Unfortunately the cemetery was discovered during the final planning phases of a future construction corridor and had to be relocated. The alternatives to avoiding it would have entailed moving another and as we determined later a much larger cemetery or impacted one of several very large wet land areas. There were no maps or historic records of the cemetery and previous archeological field surveys had failed to detect it. The site came to light when a local informant recalled that there was an old cemetery in an overgrown area along a neglected fence line. His memory of it was over 50 years old and admittedly a little sketchy. The Georgia DOT opened exploratory test units and found several unmarked graves thus verifying that the story was actually true. These units provided us with a general idea of where the cemetery was located.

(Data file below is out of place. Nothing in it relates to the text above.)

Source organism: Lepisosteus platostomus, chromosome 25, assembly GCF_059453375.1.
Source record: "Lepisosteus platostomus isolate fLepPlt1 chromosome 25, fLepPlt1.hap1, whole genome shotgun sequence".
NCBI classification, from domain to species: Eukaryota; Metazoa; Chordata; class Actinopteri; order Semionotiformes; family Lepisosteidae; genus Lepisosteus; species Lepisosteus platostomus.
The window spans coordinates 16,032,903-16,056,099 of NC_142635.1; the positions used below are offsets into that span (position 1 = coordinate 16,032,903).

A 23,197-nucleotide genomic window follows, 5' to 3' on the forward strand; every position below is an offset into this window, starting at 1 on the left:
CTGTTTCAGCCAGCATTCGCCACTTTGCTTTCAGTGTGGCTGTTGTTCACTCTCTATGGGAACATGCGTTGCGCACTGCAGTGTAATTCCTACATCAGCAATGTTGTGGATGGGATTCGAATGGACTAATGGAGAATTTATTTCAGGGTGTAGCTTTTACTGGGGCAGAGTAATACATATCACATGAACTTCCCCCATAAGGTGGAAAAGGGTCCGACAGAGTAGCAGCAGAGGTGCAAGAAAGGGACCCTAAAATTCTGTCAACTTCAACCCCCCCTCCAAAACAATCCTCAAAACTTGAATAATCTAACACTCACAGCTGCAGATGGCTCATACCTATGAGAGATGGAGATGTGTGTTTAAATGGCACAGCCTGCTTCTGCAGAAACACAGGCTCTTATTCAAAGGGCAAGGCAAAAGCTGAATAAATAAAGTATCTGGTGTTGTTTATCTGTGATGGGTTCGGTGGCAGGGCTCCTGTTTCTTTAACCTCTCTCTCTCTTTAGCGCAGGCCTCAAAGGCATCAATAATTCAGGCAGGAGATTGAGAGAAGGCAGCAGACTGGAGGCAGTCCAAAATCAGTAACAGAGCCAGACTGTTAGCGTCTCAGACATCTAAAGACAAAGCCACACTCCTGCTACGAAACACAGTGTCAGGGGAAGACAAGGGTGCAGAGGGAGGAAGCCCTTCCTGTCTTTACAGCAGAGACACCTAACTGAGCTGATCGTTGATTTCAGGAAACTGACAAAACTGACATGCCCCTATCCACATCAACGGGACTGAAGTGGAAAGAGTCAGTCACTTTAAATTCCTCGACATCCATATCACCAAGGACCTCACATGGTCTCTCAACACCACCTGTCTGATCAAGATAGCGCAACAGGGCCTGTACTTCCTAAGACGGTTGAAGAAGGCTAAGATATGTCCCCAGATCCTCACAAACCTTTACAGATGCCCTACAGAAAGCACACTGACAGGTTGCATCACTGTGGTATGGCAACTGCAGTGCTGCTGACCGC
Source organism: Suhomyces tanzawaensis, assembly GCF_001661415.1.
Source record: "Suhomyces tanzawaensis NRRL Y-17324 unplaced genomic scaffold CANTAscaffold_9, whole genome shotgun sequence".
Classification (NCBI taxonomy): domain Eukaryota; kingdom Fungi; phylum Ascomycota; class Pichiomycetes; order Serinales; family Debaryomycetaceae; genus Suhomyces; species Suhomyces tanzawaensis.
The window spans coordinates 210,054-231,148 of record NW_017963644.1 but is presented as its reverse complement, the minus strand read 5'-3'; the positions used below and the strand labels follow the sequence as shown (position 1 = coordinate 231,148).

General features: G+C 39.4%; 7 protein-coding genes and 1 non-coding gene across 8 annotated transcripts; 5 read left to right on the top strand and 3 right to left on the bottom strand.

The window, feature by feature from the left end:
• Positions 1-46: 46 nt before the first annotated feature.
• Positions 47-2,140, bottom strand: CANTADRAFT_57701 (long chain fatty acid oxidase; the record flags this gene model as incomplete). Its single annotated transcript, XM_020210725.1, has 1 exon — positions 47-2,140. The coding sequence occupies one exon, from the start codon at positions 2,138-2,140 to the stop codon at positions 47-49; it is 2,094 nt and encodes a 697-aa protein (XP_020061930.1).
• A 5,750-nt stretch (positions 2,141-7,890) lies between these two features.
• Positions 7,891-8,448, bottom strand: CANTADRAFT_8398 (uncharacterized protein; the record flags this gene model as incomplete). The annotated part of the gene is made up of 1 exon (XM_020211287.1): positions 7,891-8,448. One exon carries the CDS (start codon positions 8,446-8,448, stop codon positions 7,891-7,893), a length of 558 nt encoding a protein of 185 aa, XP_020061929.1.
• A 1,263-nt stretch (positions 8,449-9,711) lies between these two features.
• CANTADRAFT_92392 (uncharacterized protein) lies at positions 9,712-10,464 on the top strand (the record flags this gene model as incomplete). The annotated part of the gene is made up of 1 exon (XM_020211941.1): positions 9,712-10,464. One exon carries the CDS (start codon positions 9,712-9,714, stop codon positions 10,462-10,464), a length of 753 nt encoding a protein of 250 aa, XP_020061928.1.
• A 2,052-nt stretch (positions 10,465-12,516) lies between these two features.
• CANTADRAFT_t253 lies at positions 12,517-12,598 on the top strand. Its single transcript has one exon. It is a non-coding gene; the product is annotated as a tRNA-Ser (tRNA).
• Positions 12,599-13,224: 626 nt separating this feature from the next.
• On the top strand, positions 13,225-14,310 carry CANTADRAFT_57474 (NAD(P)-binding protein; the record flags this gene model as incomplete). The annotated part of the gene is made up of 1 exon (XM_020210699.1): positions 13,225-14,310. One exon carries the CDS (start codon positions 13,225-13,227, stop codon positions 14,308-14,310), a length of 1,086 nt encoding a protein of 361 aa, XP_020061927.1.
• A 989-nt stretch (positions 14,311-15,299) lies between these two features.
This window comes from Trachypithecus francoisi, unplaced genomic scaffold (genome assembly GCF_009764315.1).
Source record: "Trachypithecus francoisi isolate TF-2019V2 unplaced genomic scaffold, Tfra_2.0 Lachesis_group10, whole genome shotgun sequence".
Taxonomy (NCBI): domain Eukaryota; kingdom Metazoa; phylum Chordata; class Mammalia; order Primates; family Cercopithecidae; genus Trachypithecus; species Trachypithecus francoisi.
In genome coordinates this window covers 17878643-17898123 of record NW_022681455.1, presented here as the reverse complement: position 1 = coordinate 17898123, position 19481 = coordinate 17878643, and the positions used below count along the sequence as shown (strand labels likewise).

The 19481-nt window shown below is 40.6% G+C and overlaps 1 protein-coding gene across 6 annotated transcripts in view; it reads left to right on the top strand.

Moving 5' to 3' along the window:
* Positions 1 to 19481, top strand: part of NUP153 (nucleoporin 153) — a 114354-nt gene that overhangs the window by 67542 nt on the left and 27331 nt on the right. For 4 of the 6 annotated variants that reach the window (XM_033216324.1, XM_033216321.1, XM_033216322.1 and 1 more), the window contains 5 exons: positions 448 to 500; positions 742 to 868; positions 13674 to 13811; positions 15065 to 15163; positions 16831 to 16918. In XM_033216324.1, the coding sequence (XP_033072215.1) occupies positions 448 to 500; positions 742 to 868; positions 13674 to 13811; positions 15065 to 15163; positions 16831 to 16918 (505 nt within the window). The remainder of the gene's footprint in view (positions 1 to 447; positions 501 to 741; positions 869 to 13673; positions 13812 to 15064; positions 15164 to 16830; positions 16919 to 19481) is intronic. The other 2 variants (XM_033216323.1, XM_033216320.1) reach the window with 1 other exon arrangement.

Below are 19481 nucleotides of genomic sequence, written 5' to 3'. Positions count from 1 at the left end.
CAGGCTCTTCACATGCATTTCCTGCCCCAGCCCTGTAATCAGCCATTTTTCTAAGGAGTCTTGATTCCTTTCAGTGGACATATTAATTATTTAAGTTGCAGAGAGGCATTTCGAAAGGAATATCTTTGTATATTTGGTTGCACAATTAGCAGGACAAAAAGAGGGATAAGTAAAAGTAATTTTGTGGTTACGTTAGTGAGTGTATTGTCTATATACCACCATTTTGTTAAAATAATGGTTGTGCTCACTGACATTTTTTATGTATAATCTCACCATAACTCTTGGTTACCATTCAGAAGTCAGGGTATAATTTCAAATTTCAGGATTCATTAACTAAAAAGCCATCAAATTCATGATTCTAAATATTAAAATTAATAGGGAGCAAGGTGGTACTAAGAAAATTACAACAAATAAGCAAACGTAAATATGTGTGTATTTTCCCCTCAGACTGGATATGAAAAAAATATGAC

We eventually determined that the Avondale burial place likely began as a pre-emancipation burial ground and was used throughout the late 19 and early 20th centuries by a dispersed community of African American domestic and farm laborers. The cemetery held the remains of 101 individuals consisting of 40 adults and 61 children. These decedents were placed in east west oriented grave pits arranged in loose family clusters. There were no grave markers present and the ephemeral scatter of brick, glass and shiny pottery emphasized that the Avondale burial place followed many African American cemetery folk traditions. These materials however, were too widely distributed to be useful in defining the cemetery or individual graves.